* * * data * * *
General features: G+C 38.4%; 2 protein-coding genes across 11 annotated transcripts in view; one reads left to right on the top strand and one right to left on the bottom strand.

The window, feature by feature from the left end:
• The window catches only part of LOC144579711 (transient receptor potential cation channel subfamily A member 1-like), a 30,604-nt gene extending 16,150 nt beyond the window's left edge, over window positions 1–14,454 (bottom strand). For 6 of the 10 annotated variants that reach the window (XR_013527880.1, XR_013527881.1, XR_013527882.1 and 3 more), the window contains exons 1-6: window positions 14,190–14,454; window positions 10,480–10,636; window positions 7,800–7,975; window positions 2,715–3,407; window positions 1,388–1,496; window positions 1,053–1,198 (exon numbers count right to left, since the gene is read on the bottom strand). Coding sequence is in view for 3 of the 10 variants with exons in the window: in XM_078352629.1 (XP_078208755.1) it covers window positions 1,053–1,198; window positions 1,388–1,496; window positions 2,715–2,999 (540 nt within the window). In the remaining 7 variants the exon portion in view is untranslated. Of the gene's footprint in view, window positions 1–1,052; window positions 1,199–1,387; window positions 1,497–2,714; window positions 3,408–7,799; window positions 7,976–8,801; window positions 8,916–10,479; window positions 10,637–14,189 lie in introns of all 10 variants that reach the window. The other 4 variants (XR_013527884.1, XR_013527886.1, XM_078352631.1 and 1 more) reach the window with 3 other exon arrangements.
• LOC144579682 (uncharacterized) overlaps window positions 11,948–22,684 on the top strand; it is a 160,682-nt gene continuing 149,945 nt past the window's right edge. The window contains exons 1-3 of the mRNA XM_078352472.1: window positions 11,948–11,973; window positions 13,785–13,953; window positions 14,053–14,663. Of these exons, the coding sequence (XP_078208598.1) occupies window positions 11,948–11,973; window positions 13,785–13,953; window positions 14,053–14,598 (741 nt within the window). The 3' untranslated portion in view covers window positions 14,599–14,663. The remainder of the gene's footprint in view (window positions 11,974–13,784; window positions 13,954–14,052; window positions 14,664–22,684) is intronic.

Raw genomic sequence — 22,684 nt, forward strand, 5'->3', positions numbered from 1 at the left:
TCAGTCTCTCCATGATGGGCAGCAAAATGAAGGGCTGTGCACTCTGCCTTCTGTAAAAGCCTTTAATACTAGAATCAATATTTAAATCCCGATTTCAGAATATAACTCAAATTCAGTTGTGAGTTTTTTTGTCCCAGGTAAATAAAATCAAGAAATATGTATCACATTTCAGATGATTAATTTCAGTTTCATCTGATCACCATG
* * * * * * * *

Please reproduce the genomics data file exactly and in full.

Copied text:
General features: G+C 38.4%; 2 protein-coding genes across 11 annotated transcripts in view; one reads left to right on the top strand and one right to left on the bottom strand.

The window, feature by feature from the left end:
• The window catches only part of LOC144579711 (transient receptor potential cation channel subfamily A member 1-like), a 30,604-nt gene extending 16,150 nt beyond the window's left edge, over window positions 1–14,454 (bottom strand). For 6 of the 10 annotated variants that reach the window (XR_013527880.1, XR_013527881.1, XR_013527882.1 and 3 more), the window contains exons 1-6: window positions 14,190–14,454; window positions 10,480–10,636; window positions 7,800–7,975; window positions 2,715–3,407; window positions 1,388–1,496; window positions 1,053–1,198 (exon numbers count right to left, since the gene is read on the bottom strand). Coding sequence is in view for 3 of the 10 variants with exons in the window: in XM_078352629.1 (XP_078208755.1) it covers window positions 1,053–1,198; window positions 1,388–1,496; window positions 2,715–2,999 (540 nt within the window). In the remaining 7 variants the exon portion in view is untranslated. Of the gene's footprint in view, window positions 1–1,052; window positions 1,199–1,387; window positions 1,497–2,714; window positions 3,408–7,799; window positions 7,976–8,801; window positions 8,916–10,479; window positions 10,637–14,189 lie in introns of all 10 variants that reach the window. The other 4 variants (XR_013527884.1, XR_013527886.1, XM_078352631.1 and 1 more) reach the window with 3 other exon arrangements.
• LOC144579682 (uncharacterized) overlaps window positions 11,948–22,684 on the top strand; it is a 160,682-nt gene continuing 149,945 nt past the window's right edge. The window contains exons 1-3 of the mRNA XM_078352472.1: window positions 11,948–11,973; window positions 13,785–13,953; window positions 14,053–14,663. Of these exons, the coding sequence (XP_078208598.1) occupies window positions 11,948–11,973; window positions 13,785–13,953; window positions 14,053–14,598 (741 nt within the window). The 3' untranslated portion in view covers window positions 14,599–14,663. The remainder of the gene's footprint in view (window positions 11,974–13,784; window positions 13,954–14,052; window positions 14,664–22,684) is intronic.

Raw genomic sequence — 22,684 nt, forward strand, 5'->3', positions numbered from 1 at the left:
TCAGTCTCTCCATGATGGGCAGCAAAATGAAGGGCTGTGCACTCTGCCTTCTGTAAAAGCCTTTAATACTAGAATCAATATTTAAATCCCGATTTCAGAATATAACTCAAATTCAGTTGTGAGTTTTTTTGTCCCAGGTAAATAAAATCAAGAAATATGTATCACATTTCAGATGATTAATTTCAGTTTCATCTGATCACCATG